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Sukia Akiba

Cambridge City Hall is located near Central Square.
Cambridge City Hall is located near Central Square. By Margaret F. Ross
By Julie R. Hartman, Contributing Writer

Sukia Akiba, a first time candidate running for Cambridge City Council, said she plans to use her knowledge of the city to address the problems she said have changed the Cambridge she once knew.

Akiba, who grew up in Nigeria, traveled to Cambridge throughout her childhood to visit her grandparents. Akiba’s extended family has lived in Cambridge for roughly 50 years. Now, as a resident of Cambridge and as the mother of two young boys, Akiba said she feels a responsibility to help her community.

“The things that once made our city special are now gone,” Akiba said. “It is less diverse. We see developments coming up left and right, and yet there is no affordable housing.”

Throughout her campaign, Akiba has spent time knocking on doors, calling local residents, and meeting people on the street. While she does not have prior political experience, she said that she intends to use her background in global health policy to step into the political arena and create a grassroots movement.

Since regulating real estate developers is a central issue of her campaign, Akiba said she refuses to accept donations from developers. She said she also takes issue with developers building infrastructure in an unsustainable way, even though Cambridge has the technology and budget for environmentally friendly projects. Akiba said she plans to mandate that developers construct green buildings.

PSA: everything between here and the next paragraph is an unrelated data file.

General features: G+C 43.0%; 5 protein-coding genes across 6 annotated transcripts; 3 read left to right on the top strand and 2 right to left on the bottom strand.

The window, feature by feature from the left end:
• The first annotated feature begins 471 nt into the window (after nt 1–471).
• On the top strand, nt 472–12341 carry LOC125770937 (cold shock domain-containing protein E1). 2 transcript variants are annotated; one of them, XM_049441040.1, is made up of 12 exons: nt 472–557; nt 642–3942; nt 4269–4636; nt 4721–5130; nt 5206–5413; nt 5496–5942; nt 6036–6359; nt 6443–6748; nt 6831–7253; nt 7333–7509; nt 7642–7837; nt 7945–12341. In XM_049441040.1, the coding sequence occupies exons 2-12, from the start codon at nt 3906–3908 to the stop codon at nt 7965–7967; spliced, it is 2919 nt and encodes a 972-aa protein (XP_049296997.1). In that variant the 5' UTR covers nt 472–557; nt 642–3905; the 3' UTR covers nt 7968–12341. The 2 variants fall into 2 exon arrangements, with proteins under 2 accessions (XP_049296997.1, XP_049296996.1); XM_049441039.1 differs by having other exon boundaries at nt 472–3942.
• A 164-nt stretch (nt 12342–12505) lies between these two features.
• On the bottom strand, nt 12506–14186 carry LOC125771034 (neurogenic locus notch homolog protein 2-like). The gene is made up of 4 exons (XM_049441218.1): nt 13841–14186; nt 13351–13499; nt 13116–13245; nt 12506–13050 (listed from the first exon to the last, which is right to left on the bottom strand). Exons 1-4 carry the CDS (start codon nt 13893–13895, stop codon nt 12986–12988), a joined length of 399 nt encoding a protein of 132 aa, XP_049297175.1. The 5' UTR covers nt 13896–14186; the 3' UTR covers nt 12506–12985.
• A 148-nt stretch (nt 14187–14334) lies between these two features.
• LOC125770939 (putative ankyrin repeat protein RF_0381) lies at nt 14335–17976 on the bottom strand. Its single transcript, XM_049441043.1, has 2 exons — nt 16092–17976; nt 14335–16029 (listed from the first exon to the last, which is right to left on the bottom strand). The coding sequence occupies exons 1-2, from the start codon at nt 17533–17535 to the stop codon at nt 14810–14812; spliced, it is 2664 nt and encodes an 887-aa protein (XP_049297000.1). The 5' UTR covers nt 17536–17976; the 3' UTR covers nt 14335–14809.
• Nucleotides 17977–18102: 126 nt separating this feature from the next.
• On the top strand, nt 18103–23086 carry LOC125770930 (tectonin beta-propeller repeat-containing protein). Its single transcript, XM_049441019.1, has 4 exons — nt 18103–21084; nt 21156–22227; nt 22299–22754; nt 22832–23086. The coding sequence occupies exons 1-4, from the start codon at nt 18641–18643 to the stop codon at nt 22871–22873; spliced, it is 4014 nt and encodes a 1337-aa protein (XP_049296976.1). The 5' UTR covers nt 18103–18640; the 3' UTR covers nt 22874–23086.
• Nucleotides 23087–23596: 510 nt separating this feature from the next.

“Our buildings are not being built sustainably. Eighty-five percent of our emissions come from buildings running on gas and electricity,” Akiba said.

In addition to her focus on environmental issues, Akiba sahe she also wants to prioritize education. Cambridge does not have universal preschool, something that Akiba hopes to change if elected.

“You would think that Cambridge being the home of Harvard and MIT, we would take education more seriously,” Akiba said. “We have the budget for universal [pre-kindergarten] but people are not prioritizing it.”

While Akiba’s primary platforms center on these issues, she also spoke of other initiatives. Akiba said she wants to improve mental health programs, provide housing for the city’s population of people experiencing homelessness, and allocate more resources toward low income neighborhoods. Akiba also said that those elected this year will likely pick the next City Manager, whom she hopes will be a person of color or a woman.

“Politicians say the same things,” Akiba said. “I may not be as rehearsed or as polished as them, [but] my feelings are genuine. We talk a good talk in Cambridge. It’s time for someone to do something.”

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Harvard in the CityCambridge City CouncilCambridge